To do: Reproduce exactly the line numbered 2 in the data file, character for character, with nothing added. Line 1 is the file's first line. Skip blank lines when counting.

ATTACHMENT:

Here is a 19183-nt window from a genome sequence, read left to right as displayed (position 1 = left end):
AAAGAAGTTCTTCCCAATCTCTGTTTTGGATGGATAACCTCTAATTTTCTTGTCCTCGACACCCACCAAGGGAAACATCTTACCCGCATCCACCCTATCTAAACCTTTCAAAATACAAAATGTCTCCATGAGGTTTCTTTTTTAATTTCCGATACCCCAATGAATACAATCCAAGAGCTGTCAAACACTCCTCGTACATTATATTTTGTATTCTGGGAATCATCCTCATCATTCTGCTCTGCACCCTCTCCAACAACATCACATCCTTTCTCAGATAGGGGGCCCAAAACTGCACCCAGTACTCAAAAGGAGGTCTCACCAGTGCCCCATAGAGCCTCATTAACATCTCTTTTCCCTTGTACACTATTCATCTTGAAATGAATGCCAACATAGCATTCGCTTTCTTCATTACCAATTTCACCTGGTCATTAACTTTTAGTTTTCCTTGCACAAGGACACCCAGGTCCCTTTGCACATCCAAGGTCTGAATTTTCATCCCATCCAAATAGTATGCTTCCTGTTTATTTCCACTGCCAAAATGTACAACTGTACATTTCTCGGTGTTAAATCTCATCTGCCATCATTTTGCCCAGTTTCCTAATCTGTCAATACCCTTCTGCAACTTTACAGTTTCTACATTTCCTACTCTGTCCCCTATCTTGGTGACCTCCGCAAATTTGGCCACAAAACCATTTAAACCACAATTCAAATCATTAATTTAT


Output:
AAAGAAGTTCTTCCCAATCTCTGTTTTGGATGGATAACCTCTAATTTTCTTGTCCTCGACACCCACCAAGGGAAACATCTTACCCGCATCCACCCTATCTAAACCTTTCAAAATACAAAATGTCTCCATGAGGTTTCTTTTTTAATTTCCGATACCCCAATGAATACAATCCAAGAGCTGTCAAACACTCCTCGTACATTATATTTTGTATTCTGGGAATCATCCTCATCATTCTGCTCTGCACCCTCTCCAACAACATCACATCCTTTCTCAGATAGGGGGCCCAAAACTGCACCCAGTACTCAAAAGGAGGTCTCACCAGTGCCCCATAGAGCCTCATTAACATCTCTTTTCCCTTGTACACTATTCATCTTGAAATGAATGCCAACATAGCATTCGCTTTCTTCATTACCAATTTCACCTGGTCATTAACTTTTAGTTTTCCTTGCACAAGGACACCCAGGTCCCTTTGCACATCCAAGGTCTGAATTTTCATCCCATCCAAATAGTATGCTTCCTGTTTATTTCCACTGCCAAAATGTACAACTGTACATTTCTCGGTGTTAAATCTCATCTGCCATCATTTTGCCCAGTTTCCTAATCTGTCAATACCCTTCTGCAACTTTACAGTTTCTACATTTCCTACTCTGTCCCCTATCTTGGTGACCTCCGCAAATTTGGCCACAAAACCATTTAAACCACAATTCAAATCATTAATTTAT